TRAIKOS: Maple Leafs’ Campbell Isn’t Responsible For Game 7 Losing To Lightning

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There was a time this year when Jack Campbell completely lost his confidence. Where he couldn’t make routine saves. He couldn’t stop a beach ball if he tried.

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It happened in early March, right around the time he was missing a few weeks with a mysterious rib injury that was taking longer and longer to heal. And for a while there, you didn’t quite know if the Toronto Maple Leafs goalkeeper wasn’t playing because he was injured or because he was afraid of hurting his team.

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That version of Jack Campbell was not the one we saw in a seven-game run against the Tampa Bay Lightning.

And yet it still wasn’t enough, as the Leafs lost 2-1 in Game 7.

Like Frederik Andersen in 2018 and 2019, and James Reimer before him, Campbell couldn’t get the job done again in a must-win Game 7. He couldn’t beat Andrei Vasilevskiy, just like he couldn’t beat Montreal’s Carey Price. a year ago.

But that doesn’t mean he — and the core members of this Leafs team — shouldn’t get another chance to do it again.

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Campbell, who played this season without knowing if his next contract was coming — or where he might come from — passed the test even if he didn’t get the Leafs past the first round. He deserves an extension. In fact, based on the way he went save-for-save against Vasilievskiy for most of this series, you could argue that the 30-year-old deserves a serve.

That will be one of many questions for GM Kyle Dubas to answer in yet another low season of uncertainty. That is, if Dubas is still the one running things. Anything can happen after the team fails to make it to the second round after six consecutive years of post-season qualifying. What can’t happen is to let Campbell walk.

The Leafs have several pending unlimited free agents, including Ilya Mikheyev, Jason Spezza, and Mark Giordano. But their main one is the one that fans call “Souuuuuuuup”.

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Scroll through the list of reasons Toronto didn’t get past Tampa Bay and you won’t find Campbell’s name anywhere. He answered the bell, shutout Game 1 and racked up a 3.33 goals against average in the first six games. Even when he was drawn in Game 4, he recovered with a valiant performance of 32 saves in a crucial Game 5 win.

In Game 7, the stakes were higher. And again, he didn’t fold.

The Leafs didn’t need Campbell to stand on his head or steal a win. They just needed him to keep them in the game like he had the entire series. He did just that, stopping 23 of the 25 shots. But unfortunately for the Leafs, the goalkeeper on the other side of the ice was just that little bit better.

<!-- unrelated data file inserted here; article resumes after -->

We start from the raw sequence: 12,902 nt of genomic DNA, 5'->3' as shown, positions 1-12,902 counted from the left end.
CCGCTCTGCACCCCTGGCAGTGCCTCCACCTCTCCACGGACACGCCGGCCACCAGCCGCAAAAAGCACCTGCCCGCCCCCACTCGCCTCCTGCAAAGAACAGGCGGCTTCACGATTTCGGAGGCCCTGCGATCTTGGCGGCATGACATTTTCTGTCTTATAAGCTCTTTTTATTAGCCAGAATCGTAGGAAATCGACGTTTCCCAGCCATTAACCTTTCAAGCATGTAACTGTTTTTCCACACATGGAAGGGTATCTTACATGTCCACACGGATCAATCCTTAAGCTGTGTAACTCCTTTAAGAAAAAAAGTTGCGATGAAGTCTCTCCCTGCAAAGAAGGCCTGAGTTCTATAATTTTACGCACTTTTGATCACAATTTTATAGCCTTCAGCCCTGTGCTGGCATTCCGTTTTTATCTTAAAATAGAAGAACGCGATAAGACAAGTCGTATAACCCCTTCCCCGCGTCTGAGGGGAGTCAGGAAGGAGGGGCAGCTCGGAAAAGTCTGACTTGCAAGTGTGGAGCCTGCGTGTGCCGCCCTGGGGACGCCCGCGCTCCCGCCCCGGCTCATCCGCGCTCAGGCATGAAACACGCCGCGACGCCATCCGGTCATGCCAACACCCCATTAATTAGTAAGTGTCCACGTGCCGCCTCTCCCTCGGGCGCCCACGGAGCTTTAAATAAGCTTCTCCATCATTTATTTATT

This series had not been a goalkeeper duel. Far from it, actually. Heading into Game 7, both teams combined had scored a whopping 44 goals in six games. Most of it had to do with the quality of the talent up front rather than the quality of the goalkeepers.

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After all, Auston Matthews, Mitch Marner, Nikita Kucherov and Steven Stamkos can make even the best look ordinary.

That changed in Game 7. After six games below average, you know that Tampa Bay’s Vasilevskiy would show up, just as Price had shown up when Montreal had their backs against Toronto last year. Vasilevskiy, who was the Conn Smythe Trophy winner last year, is so good, that clutch. After all, in a recent NHLPA player poll, he was voted the goalkeeper you want in a game you need to win.

The real Vasilevskiy came to play on Saturday. This was the first game in which he did not concede three or more goals. This was the first game you saw the goalkeeper who had won the playoff MVP last year.

Vasilevskiy was fantastic early on, stopping John Tavares and Marner in the first period with direct chances. Even when the Leafs defeated him, Vasilevskiy had the help of the umpires on the ice, who dismissed a crucial second period goal from Tavares for an illegal choice that could have changed the outcome of the game.

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Meanwhile, Campbell did his best to preserve the fort. He allowed no soft goals and made no mistakes. But he wasn’t perfect either. And on this night, the Leafs could have used perfection.

Tampa Bay scored first when a shot by Ross Colton bounced off Morgan Rielly’s stick and nearly fooled Campbell, who made the save but coughed up a juicy rebound for Nick Paul for his first of two goals in the game.

After Toronto tied the score with a tic-tac-toe pass from Marner to Matthews to Rielly, Tampa Bay made it 2-1 on another goal from Paul, who covered around TJ Brodie before receiving a wrist shot. slipped past Campbell.

In the third period, Paul almost had a hat-trick when he came running down the wing and headed towards the net. He was pushed onto Campbell’s leg from behind. The puck failed and Campbell stayed in the game.

Again he kept Toronto within striking distance.

In other words, he was doing his job. But on this night, not enough of his teammates could do the same.

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